The Tale of Florent (lines 1407–1861) is a loathly hag narrative, a likely source for Chaucer’s Wife of Bath’s Tale.80 In this tale Genius claims to be focusing on the evils of Murmur and Complaint, though the crux of the plot hinges upon the virtue of being true to one’s word.81 Truth requires that one accept the responsibilities of one’s decisions. Like the Tale of Mundus and Paulina, the Tale of Florent explores proper governance of the will. Neither Paulina nor Florent will, like Amans, fall captive to some absurd passion in an obscure wood through some misguided abuse of their wills, even though accidents beyond their ken befall them. In the story a young knight named Florent makes his way along a tortuous pathway defined by uncertainties. At the outset he seeks adventures in the western marches of England. Fortune leads him into a conflict in which he is “be strengthe take” (1.1423) and imprisoned in a castle. In the fighting he unfortunately slays Brachus, the son and heir of the “capitain” of the region (1.1419–30). The mother and grandmother of Branchus mur­mur and complain, demanding revenge, but fear that in exacting it they will incur the wrath of the emperor, to whom Florent is of “cousinage” (1.1437).82 So they plan to entrap Florent through a cleverly contrived test of his character. Knowing that Florent is renowned as a knight who is true to his word, they plot to get him to commit himself to answering a ques­tion that he cannot understand. This compulsion to answer the un­answer­able characterizes many of Gower’s stories, thereby epitomizing the dilemma that Gower sees at the root of human need. If Florent is true to his word and returns without the answer, they can destroy him by law without fear of reprisal from the emperor. If he is false and does not return to his sentencing, then he will have destroyed himself by being untrue. For Gower, the issue here is not that Florent does not know the answer through his own cog­nizance — that had been true of Paulina, as well. Rather, the concern lies in how he deals with a problem that exceeds his grasp. A tale is by definition a test — a tally-taking — whether for the par­ticipants in the plot or the reader attempting to understand it. Every tale is paradigmatically a testing of the will. Florent’s enemies have designs on his life. They imagine that he will fail to answer the impossible question and thus forfeit his life. The irony is that in Gower’s moral scheme the old queen who puts the question to him is quite right: the only way he can be destroyed is by his own choice. The queen is wrong only insofar as she imagines that she can destroy him through subtle aggression. Florent is saved more by his integrity than by the queen’s error or the old hag’s answer. The hag knows this well and, in turn, counts upon his integrity for her own survival, just as he comes to count upon hers.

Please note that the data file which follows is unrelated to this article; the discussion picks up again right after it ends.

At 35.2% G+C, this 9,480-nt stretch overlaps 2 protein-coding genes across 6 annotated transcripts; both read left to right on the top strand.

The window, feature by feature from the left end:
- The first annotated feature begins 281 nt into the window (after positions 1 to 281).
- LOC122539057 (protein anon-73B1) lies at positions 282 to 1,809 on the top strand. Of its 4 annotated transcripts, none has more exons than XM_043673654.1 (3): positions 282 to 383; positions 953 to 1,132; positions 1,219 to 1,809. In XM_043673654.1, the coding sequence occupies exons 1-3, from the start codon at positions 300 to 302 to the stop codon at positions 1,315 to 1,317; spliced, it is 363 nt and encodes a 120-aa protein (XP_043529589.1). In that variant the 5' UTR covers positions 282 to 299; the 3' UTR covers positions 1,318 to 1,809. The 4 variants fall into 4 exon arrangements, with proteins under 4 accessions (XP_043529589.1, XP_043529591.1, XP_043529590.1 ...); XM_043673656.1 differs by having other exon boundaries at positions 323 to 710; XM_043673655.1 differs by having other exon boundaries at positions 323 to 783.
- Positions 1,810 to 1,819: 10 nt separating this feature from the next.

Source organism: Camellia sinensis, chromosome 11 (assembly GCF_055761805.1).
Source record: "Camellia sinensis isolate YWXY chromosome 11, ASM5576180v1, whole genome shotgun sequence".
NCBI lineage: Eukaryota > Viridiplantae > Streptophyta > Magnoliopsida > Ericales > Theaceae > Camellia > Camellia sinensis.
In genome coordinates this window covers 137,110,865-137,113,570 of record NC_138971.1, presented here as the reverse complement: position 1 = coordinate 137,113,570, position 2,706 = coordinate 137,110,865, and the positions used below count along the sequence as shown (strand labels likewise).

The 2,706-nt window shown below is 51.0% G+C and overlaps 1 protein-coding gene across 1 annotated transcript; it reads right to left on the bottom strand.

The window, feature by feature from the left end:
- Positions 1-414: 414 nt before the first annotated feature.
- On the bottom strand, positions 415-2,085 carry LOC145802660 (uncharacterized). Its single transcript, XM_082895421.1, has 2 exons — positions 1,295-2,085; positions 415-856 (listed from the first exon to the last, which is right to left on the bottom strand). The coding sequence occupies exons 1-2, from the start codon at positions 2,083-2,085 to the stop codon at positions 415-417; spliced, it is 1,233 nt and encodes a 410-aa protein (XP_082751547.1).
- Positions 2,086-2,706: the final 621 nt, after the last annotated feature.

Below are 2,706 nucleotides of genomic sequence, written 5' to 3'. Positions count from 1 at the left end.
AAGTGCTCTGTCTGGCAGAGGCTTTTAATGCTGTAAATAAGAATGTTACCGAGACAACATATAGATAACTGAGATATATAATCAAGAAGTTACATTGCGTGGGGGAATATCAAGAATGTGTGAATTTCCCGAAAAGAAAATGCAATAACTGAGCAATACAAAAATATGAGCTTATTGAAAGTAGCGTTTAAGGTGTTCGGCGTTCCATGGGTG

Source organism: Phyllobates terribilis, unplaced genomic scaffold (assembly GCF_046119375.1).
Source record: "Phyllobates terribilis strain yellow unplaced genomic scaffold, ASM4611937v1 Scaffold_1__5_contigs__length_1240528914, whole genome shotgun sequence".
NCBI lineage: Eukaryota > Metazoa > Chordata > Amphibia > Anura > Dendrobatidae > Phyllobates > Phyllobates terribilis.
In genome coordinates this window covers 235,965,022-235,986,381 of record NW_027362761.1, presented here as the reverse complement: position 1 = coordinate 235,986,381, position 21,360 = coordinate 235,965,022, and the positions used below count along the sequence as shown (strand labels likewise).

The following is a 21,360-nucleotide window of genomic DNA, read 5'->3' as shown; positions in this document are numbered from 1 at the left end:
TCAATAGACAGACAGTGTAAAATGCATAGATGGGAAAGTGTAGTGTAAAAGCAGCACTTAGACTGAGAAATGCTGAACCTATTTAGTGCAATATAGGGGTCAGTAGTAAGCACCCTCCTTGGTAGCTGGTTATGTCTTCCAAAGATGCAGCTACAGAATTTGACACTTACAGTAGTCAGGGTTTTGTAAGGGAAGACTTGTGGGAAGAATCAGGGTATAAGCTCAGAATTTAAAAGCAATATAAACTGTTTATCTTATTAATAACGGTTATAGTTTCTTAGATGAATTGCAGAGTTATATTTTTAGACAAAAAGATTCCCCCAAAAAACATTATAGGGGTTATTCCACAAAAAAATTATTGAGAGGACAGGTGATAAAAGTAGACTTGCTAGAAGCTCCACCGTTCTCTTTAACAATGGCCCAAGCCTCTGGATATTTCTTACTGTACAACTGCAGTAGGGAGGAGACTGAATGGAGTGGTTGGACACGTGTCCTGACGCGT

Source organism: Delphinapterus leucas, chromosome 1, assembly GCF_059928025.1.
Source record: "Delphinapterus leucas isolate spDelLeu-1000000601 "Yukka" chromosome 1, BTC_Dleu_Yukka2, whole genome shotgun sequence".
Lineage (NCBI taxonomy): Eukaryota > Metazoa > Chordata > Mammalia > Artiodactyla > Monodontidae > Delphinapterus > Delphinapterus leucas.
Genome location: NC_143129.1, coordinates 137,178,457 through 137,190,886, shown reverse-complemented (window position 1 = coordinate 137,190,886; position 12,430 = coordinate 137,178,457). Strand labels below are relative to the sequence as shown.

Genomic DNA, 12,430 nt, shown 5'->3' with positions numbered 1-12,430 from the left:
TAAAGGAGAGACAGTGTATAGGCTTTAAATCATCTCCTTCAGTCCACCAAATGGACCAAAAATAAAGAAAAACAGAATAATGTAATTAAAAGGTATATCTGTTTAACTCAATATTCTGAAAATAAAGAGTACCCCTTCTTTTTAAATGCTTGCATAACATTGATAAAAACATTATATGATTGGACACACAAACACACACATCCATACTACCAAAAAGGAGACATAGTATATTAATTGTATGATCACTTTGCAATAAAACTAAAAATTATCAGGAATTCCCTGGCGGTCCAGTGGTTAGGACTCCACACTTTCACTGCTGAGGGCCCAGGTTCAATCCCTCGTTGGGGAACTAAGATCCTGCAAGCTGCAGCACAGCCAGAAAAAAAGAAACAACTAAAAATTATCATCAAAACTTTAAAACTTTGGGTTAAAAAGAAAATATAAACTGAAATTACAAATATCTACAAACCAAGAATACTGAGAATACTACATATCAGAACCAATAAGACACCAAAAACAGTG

The grandame’s test requires that Florent reveal what it is that women most desire. He searches for a year and is unable to discover an answer. On his return to his doom, filled with uncertainty, he meets a loathly hag whose hideousness is described. She tells him that she can supply the answer if he will agree to marry her. He at first refuses but then, thinking that she is old and cannot live long, agrees. She gives him the answer:
That thou schalt seie, upon this molde
That alle wommen lievest wolde
Be soverein of mannes love:
For what womman is so above,
Sche hath, as who seith, al hire wille;
And elles may sche noght fulfille
What thing hir were lievest have. (1.1607-13)
earth
would most desire
To be
      that woman [who] is thus of a higher rank
her desire
For otherwise
she would most desire to have
Armed with the answer he returns to the marches and is granted, perforce, his freedom. But being a man true to his word he is scarcely free, for, being now subcontracted,83 he must return to the wood where he met the hag and fetch her to be his wife. They are married and he, that night, must perform his marriage duties. When he turns toward her in bed he sees a lovely woman of “eyhtetiene wynter age” (1.1803). Now, in the presence of beauty, he is eager to embrace, but she tells him that he must constrain his will and choose whether he would have her fair by night or by day. He leaves the choice to her and learns that in granting her sovereignty of choice he has rid her of a curse placed upon her by a hateful stepmother. She is, in truth, the daughter of the king of Sicily who is now, through Florent’s obedience to his word, released from the curse. Thus, they live long and happily in joy together.